The 5th annual Toronto Black Film Festival, created by the Fabienne Colas Foundation, took place February 15-19 at the Isabel Bader Theatre, Carlton Cinema and Jackman Hall. It was co-presented by TD Bank (No. 39 on the DiversityInc Top 50 Companies list) in collaboration with Global News.
“TD is once again delighted this year to be co-presenting the Toronto Black Film Festival, part of TD’s 2017 Black History Month series celebrating arts and culture,” said Andre Lucas, manager of community relations at TD Bank Group.
Academy Award-winning actor Louis Gossett Jr. was honored by the film festival with a Lifetime Achievement Award. Gossett, 80, who has starred in numerous films, won an Oscar for best supporting actor in 1983 for his role as Gunnery Sergeant Emil Foley in “An Officer and a Gentleman.” He also won an Emmy Award in 1977 for his role as Fiddler in the ABC television miniseries “Roots.”
Gossett said in an interview the award is special to him because Toronto is like his second home. He also gave advice to up-and-coming filmmakers.
“There’s really not such a thing as impossible,” Gossett said. “The door is wide open. It’s up to your creativity, and your willingness to pass all the tests, and put out what you think is best.”
Gossett was also in the short film “10 Minutes,” which screened at the festival. It was written and directed by his son, Satie Gossett, whose most recent short film is “Forgiveness.”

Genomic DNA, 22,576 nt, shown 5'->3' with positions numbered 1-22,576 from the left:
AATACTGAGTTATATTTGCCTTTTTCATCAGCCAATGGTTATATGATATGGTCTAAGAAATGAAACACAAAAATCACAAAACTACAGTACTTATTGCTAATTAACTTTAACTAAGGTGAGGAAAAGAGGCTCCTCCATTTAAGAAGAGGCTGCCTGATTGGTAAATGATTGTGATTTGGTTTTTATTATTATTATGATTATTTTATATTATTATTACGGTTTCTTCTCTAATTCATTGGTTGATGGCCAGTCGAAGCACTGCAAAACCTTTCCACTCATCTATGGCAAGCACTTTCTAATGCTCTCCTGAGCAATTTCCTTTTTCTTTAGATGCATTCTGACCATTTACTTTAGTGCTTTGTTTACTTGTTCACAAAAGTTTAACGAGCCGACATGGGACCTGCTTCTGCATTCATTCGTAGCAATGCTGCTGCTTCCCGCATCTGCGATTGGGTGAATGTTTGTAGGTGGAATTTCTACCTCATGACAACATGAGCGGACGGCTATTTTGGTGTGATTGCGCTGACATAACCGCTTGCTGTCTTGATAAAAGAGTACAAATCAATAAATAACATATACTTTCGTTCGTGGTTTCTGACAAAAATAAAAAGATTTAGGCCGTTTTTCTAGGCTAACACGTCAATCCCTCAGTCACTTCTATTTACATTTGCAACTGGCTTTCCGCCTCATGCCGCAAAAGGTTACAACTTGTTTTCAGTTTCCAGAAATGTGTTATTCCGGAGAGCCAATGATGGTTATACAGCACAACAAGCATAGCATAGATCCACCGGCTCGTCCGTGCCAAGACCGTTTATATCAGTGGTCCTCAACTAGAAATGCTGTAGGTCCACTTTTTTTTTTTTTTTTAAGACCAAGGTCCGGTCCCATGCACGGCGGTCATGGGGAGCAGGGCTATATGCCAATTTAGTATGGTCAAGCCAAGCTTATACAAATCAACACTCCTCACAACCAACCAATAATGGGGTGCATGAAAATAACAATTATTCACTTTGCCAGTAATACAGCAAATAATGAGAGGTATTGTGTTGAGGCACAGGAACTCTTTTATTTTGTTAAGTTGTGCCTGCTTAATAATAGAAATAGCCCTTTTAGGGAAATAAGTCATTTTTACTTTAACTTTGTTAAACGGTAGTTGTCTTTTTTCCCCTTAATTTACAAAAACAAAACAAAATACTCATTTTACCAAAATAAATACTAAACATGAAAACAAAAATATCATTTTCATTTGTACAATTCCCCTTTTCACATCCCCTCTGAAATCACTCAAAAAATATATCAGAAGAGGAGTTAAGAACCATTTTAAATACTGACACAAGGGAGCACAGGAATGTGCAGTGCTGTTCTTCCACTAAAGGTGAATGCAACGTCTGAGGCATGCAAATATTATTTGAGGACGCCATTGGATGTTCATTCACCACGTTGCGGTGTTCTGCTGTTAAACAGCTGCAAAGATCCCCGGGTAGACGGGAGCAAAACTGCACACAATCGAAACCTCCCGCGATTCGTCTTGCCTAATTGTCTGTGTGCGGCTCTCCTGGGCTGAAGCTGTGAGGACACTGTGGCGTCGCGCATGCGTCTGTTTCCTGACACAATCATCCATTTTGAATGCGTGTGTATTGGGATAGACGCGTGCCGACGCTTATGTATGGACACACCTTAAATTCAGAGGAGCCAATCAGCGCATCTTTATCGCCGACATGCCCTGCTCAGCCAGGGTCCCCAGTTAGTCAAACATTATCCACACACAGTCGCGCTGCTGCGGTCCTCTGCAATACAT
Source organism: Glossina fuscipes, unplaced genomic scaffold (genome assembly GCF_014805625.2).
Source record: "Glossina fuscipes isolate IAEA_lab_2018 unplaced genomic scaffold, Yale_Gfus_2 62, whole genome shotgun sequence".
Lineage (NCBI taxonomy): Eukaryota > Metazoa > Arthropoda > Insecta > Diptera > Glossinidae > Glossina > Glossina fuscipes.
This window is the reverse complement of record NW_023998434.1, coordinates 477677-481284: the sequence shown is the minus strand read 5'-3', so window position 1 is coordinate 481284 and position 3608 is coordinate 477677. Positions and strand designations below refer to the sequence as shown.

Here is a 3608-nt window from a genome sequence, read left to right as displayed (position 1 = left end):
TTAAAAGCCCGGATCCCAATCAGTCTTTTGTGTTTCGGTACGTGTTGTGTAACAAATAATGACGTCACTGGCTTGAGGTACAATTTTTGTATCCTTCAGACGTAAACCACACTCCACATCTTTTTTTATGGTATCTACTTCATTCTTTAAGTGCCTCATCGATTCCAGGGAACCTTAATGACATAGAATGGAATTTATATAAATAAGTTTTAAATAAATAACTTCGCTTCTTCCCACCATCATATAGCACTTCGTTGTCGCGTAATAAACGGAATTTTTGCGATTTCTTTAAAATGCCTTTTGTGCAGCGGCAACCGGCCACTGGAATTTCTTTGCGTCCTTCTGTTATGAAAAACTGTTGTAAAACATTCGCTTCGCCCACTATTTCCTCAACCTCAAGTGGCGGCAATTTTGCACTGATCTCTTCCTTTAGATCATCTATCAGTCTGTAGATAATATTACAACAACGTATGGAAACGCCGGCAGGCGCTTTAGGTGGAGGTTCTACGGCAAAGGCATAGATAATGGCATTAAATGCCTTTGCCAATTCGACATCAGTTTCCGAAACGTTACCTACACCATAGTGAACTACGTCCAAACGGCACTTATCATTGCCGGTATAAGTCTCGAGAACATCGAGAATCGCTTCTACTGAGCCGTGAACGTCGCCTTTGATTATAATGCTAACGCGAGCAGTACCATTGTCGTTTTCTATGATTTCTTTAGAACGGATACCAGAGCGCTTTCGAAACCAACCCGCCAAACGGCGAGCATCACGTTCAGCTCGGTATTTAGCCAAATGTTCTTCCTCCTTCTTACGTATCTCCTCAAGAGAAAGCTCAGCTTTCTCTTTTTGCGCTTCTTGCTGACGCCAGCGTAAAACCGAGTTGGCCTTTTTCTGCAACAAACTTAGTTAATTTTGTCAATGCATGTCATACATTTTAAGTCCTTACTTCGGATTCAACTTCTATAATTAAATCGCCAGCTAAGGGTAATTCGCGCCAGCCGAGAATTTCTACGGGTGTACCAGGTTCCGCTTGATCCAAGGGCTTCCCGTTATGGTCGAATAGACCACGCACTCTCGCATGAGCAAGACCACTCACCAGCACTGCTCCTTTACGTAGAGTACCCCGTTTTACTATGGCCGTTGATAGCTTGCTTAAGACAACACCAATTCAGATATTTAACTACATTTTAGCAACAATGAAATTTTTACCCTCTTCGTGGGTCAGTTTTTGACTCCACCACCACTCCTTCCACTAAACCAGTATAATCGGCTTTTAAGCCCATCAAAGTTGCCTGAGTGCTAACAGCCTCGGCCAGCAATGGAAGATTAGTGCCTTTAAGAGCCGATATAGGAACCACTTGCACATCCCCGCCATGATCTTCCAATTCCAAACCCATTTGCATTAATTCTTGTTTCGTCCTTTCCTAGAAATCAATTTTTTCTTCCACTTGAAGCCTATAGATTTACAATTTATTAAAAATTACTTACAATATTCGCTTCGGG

“His latest film is the one’s that’s special,” Gossett said of his son’s production. He then joked, “I don’t know where he got the idea about movies in the first place.”
Slavery in the U.S. is the topic of “Forgiveness.” In the film, a young African American boy explores the history of America’s role in slavery in an essay he submitted for the president of the United States’ national essay contest.
Fabienne Colas, president and founder of the Toronto Black Film Festival said “Black voices are an integral part of communities in Toronto, in Canada and across the globe — creating a platform for these voices in Toronto is a powerful act of celebrating this diversity and our history.”